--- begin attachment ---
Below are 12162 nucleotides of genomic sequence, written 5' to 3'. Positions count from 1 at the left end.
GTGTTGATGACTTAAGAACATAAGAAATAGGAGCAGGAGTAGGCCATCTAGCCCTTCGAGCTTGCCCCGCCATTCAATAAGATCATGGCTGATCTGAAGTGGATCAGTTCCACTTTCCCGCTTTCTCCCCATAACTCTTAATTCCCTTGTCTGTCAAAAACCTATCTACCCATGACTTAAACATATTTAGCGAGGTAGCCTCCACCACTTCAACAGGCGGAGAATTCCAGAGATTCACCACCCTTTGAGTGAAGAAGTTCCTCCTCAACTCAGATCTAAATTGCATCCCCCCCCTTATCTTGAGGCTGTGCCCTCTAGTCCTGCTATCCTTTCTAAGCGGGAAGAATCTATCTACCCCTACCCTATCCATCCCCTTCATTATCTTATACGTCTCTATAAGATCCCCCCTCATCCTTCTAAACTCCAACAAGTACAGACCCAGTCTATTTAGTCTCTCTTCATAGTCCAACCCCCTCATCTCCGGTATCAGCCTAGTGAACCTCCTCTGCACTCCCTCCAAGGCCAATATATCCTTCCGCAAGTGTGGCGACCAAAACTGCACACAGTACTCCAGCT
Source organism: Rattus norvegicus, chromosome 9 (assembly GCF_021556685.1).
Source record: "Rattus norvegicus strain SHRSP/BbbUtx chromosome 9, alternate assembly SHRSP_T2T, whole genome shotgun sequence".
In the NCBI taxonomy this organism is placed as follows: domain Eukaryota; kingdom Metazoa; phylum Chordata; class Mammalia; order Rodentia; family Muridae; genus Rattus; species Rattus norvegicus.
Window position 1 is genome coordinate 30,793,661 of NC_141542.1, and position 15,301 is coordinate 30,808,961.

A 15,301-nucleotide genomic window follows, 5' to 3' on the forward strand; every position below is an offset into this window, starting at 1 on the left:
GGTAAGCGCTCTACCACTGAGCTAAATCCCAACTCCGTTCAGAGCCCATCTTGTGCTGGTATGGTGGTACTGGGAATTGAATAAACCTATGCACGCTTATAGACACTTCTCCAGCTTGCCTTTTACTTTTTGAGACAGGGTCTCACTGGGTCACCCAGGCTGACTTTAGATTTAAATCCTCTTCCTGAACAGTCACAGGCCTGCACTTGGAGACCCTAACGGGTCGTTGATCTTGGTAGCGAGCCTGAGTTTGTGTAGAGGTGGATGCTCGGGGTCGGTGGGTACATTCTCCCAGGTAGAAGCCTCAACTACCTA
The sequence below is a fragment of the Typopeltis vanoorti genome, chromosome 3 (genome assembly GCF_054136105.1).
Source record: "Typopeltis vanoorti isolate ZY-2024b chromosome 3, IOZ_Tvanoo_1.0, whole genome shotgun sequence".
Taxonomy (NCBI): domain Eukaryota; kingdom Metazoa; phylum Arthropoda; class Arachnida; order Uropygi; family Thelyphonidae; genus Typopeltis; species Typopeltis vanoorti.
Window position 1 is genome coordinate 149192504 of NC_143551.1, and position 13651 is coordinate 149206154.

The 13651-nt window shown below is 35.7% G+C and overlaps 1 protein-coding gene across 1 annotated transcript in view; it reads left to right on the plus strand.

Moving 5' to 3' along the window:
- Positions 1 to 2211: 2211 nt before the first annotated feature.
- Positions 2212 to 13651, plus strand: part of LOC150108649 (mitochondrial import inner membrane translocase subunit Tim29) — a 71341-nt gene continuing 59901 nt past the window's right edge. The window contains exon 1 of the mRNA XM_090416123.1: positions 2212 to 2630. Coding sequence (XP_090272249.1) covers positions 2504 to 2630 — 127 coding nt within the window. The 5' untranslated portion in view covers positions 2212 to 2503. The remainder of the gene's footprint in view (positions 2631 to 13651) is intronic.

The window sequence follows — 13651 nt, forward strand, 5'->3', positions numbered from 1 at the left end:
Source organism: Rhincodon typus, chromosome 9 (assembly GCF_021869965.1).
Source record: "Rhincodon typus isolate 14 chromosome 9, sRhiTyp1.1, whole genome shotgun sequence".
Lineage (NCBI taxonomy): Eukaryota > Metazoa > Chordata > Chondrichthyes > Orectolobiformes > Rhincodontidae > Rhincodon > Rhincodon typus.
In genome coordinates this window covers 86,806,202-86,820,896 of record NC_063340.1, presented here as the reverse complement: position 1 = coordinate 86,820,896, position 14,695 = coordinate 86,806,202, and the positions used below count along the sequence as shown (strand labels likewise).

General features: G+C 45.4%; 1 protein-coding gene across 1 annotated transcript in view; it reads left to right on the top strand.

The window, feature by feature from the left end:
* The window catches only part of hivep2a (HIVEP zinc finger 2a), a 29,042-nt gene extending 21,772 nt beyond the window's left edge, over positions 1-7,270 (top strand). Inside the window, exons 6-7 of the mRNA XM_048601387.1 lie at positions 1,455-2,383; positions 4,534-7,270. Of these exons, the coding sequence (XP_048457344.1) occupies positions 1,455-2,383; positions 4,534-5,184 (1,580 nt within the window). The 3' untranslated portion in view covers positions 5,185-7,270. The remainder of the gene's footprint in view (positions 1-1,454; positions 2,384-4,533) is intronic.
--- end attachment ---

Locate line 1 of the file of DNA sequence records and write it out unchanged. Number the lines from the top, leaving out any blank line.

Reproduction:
Below are 12162 nucleotides of genomic sequence, written 5' to 3'. Positions count from 1 at the left end.